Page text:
Tips and Tricks Tuesday

Tips and Tricks Tuesday

Food Stain Removal Tips:


Wash fabrics as recommended after these treatments – the sooner, the better.

Stretch the fabric over a bowl and carefully pour boiling water through the stain from about a foot above. If the coffee had milk in it, follow with an oil solvent, like Carbona Stain Wizard Pre-Wash. If it contained sugar, follow with a pretreatment product, like Shout Laundry Stain Remover and let sit for 30 minutes before washing.

Apply Shout, then apply white vinegar with an eyedropper or a clean toothbrush to lighten the stain.

Scrape off the excess with a plastic knife or a spatula. Spray with a dish-soap solution (1 tablespoon clear soap to 10 ounces water) then dab with an enzyme detergent before washing (Most everyday detergents contain enzymes).

Saturate the stain with white vinegar, then apply a dish-soap solution (see Chocolate for formula)

Ice Cream
Flush with cool water. Apple a prewash stain-removal product (like Shout), then soak in a sink filled with cool water and a few drops of detergent.

Red Wine
Sprinkle salt on the stain, then stretch the fabric over a bowl and carefully pour boiling water onto the spot from about a foot above.

White Wine
Run cold water over the stain, then spray with a dish soap solution (see Chocolate formula) and pretreat by dabbing with detergent.

Soak in 2 cups cool water and 1/4 cups white vinegar.

Soak up as much wetness as possible with a towel. Then, apply a solution of warm water and dish soap. Remove soap residue with a damp towel and blot. Repeat if necessary.

Tomato Sauce
Scrape off dried sauce, then apply a solution of warm water and dish soap. Remove soap residue with a damp towel and blot. If the stain persists, blot on an ammonia solution with a warm, damp towel.

Juice or Berries
Scrape up any solids, then apply a solution of warm water and dish soap. Remove soap residue with a damp towel and blot. If the stain persists, blot on an ammonia solution with a warm, damp towel.


Tips and Tricks Tuesday


“Just gimme some Lysol spray
Just hand me a moist towelette
Don’t tell me I’m paranoid
I know that they’re after me
Look under the microscope

-Weird Al Yankovic

Lisa wears “eau de hand sanitizer” and uses antibacterial wipes to clean everything from airline armrests to hotel TV remotes. My sister is mega-cootie-conscious, and, thanks to her, kitchens across the globe will no longer be Petri dishes for all-things-nasty. Here are her top tips to keep bacteria at bay:

The warm, moist kitchen sponge is enemy #1. Not only is this porous, spore-producer grimier than a public toilet, but it also acts as a vehicle, spreading germs from surface to surface.
The fix: Either zap it in the microwave 1-2 minutes on a weekly basis and then run it through the dishwasher or replace sponges with microfiber towels that you launder regularly.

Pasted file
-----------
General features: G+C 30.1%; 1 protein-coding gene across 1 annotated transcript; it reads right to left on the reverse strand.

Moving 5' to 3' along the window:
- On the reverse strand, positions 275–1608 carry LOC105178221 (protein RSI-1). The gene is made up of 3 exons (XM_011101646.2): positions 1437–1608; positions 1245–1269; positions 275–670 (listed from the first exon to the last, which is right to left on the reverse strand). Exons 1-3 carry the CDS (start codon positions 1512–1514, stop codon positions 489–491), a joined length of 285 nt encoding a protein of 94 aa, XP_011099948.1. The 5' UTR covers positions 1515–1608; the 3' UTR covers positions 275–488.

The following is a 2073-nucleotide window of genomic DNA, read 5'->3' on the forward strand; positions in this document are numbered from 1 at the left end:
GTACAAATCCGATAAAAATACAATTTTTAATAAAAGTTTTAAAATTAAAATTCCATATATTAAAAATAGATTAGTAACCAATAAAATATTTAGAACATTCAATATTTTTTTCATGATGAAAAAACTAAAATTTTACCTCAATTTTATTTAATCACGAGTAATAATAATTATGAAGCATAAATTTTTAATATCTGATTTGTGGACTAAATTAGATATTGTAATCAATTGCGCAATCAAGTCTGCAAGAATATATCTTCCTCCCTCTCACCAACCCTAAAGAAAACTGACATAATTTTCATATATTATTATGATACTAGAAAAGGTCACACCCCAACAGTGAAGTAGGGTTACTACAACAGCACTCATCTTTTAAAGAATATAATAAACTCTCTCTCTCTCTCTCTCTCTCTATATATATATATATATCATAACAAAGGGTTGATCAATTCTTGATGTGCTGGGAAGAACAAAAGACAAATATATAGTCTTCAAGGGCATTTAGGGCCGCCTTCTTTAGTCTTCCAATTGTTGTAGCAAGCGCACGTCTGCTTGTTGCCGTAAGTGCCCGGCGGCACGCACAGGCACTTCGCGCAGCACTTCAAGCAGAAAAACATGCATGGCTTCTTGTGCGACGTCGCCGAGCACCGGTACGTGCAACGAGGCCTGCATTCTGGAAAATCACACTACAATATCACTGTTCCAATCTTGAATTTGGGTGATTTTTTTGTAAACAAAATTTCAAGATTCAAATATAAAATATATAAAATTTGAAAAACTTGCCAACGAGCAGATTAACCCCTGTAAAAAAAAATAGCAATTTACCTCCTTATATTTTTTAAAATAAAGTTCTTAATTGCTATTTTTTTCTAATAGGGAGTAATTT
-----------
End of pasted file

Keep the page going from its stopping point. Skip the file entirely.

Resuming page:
The kitchen sink is another place where contamination runs wild. From the basin to the drain and taps, nowhere is safe from the perils of raw food.
The fix: In the evening, spray the drain, basin, faucets and spigot with disinfectant.

Dishrags are a hotbed of bacterial growth. Like the sponge, they give germs a free ride across kitchen counters, onto your hands and even onto that freshly washed apple you’re shining
The fix: Launder towels regularly and dry on high heat. Alternatively, switch to paper towels, and for those who are eco-friendly, use the 1/2-size sheets of recycled paper.

Raw meat and poultry isn’t the only culprit that makes this a bacteria-box – raw, unwashed fruit and veggies come with pesticides and other germs.
The fix: Wipe down the inside of your refrigerator once a week and do a deep clean once a month. As well, clean refrigerator handles on a daily basis.

Cracks and crevices caused by wear and deep knife cuts make the cutting board a damp, dark, safe harbor for bacterial growth.
The fix: If using a wood board, rub it with mineral oil monthly. As well, to disinfect, use a bleach solution of 1 tbsp bleach with 1 gallon of hot water. If using a plastic board, run it through the dishwasher and use separate ones for produce and meat/poultry.

Be aware of these lesser-known germ carriers:
Can Opener: Wash with hot, soapy water
Fruit Rind: Wash before slicing through the fruit
Reusable Shopping Bag: Machine wash regularly
Kitchen Telephone: Clean with antibacterial wipe
Salt & Pepper Shaker: Wipe surfaces with disinfecting wipes
Raw meat/poultry: Don’t rinse before cooking – proper cooking gets rid of harmful germs
*and of course outside of the home, beware the
Shopping Cart: Littered with bodily fluids and bacteria

Don’t fret. It’ll all be ok if you wash your hands like a surgeon and never consider keyboards, escalator railings, playgrounds and communion cups…

Tips and Tricks Tuesday!


1) Start the potatoes in cold water and bring to a simmer, which allows them to cook evenly.

2) Simmer the potatoes gently. If they boil too violently, they’ll fall apart before they’re cooked.

3) Test for doneness with a metal skewer. It’s more accurate than a knife and less damaging than a fork.

4) After cooking, drain thoroughly, shaking to rid the potatoes of excess water return them to the pot over low heat and stir to dry them fully.

5) The best tool for mashing is a ricer, but you can also use a food mill or simple hand-held potato masher.

6) Never use a food processor to mash russet potatoes you’ll overwork them and give them a gluey texture.